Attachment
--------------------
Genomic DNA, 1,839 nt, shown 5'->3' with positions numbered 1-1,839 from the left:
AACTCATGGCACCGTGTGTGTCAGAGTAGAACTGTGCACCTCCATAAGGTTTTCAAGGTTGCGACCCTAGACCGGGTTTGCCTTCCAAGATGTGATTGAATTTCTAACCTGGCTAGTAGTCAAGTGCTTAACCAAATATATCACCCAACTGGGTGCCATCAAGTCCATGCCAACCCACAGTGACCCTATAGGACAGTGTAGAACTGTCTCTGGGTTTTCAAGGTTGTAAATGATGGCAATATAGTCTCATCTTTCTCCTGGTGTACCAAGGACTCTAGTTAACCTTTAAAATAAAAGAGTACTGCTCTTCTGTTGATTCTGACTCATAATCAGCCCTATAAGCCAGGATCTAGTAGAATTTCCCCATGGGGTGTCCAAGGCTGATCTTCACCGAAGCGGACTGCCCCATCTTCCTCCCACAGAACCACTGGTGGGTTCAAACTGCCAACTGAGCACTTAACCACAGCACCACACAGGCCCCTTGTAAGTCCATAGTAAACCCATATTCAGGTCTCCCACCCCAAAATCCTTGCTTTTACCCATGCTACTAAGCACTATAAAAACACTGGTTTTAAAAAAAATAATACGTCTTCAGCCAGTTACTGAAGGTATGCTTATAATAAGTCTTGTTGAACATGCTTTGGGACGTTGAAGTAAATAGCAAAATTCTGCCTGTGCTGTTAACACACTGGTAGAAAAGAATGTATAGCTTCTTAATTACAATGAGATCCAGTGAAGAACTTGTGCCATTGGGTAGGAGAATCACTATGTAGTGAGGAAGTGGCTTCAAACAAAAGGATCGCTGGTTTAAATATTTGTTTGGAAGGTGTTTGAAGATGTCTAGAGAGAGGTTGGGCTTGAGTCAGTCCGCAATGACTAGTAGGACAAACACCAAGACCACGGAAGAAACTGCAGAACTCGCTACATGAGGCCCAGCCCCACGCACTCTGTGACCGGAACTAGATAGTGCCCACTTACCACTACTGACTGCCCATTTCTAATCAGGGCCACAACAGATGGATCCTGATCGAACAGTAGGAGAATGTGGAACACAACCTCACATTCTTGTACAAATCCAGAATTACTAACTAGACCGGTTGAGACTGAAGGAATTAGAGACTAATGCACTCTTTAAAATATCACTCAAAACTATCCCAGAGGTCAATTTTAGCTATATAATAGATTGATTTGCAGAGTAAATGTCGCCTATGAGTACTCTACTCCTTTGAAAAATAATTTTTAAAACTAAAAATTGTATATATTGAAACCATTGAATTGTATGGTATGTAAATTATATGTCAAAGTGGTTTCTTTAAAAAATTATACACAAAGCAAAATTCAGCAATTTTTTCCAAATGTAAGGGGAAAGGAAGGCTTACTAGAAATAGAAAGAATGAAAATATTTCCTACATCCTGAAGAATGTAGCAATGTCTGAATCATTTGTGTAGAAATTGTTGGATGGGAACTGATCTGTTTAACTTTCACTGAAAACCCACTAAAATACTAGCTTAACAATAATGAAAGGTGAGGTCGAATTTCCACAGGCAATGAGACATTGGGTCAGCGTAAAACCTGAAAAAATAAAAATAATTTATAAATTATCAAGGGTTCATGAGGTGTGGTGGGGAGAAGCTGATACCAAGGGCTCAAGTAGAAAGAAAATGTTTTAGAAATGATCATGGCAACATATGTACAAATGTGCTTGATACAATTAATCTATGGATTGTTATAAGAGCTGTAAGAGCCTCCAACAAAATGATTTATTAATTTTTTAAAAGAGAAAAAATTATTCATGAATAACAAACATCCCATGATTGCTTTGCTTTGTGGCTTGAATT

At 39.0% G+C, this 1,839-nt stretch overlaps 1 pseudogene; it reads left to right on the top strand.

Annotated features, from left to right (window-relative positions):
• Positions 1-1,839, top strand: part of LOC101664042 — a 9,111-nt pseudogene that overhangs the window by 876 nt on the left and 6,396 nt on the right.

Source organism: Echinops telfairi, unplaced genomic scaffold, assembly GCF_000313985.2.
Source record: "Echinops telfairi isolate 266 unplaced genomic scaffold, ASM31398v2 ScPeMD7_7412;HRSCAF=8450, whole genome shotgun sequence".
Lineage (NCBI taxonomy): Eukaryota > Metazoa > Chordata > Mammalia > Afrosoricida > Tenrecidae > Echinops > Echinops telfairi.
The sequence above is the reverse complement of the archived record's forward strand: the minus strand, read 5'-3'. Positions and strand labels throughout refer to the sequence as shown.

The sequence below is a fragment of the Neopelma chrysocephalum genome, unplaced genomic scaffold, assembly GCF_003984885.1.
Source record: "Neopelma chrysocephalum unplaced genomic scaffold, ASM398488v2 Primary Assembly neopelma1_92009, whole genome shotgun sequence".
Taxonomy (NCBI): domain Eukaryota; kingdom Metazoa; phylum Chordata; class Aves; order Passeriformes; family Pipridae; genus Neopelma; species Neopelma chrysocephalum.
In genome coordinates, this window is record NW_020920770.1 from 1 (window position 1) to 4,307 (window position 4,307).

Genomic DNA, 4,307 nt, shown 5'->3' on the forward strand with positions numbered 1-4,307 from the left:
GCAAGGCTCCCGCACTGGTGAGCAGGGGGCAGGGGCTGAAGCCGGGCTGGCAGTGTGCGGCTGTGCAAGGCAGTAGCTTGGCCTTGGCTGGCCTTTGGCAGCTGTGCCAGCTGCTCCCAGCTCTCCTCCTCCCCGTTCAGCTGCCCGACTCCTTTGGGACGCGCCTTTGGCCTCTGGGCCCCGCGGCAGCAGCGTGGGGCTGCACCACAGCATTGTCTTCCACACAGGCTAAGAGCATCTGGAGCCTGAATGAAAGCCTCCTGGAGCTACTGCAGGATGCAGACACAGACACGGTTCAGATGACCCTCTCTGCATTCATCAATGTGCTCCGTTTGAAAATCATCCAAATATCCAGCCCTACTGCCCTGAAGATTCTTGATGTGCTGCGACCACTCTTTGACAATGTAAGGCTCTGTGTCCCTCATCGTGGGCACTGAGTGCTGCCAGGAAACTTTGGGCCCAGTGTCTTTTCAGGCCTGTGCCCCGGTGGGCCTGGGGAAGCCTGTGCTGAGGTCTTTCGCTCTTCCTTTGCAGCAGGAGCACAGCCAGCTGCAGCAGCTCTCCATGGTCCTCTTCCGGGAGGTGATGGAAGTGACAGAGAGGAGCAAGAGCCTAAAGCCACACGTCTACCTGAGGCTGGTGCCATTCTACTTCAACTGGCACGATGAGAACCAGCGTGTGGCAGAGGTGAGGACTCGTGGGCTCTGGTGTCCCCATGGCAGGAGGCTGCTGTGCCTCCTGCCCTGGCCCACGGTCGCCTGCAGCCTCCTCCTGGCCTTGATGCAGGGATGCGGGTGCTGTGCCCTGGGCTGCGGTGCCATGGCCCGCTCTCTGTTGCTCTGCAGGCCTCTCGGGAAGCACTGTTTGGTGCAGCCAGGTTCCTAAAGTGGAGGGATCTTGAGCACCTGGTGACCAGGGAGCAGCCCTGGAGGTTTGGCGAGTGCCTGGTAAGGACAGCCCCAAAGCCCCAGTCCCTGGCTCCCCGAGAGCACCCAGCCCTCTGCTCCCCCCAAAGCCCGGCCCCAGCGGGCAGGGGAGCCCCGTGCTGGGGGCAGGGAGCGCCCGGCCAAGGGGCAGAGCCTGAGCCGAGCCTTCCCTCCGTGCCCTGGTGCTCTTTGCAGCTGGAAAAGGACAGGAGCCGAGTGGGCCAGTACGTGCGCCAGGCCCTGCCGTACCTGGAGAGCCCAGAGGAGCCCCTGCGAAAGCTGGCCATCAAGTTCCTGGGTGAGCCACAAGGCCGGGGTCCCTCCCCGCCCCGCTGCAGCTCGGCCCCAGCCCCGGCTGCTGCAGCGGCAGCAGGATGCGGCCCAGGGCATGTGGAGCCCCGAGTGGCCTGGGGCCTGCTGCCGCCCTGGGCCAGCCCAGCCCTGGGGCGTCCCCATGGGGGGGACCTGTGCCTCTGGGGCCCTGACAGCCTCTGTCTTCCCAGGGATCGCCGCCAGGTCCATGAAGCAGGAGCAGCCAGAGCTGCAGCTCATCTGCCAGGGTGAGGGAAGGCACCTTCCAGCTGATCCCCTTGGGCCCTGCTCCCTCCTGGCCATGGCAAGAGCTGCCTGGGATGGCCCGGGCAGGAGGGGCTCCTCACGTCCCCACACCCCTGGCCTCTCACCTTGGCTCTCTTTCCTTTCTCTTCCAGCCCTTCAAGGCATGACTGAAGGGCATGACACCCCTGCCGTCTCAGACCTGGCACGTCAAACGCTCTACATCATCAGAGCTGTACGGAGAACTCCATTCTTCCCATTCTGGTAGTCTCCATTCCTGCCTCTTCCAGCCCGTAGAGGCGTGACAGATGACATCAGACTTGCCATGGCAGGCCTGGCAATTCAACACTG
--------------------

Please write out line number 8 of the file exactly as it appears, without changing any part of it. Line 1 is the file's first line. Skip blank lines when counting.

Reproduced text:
Lineage (NCBI taxonomy): Eukaryota > Metazoa > Chordata > Mammalia > Afrosoricida > Tenrecidae > Echinops > Echinops telfairi.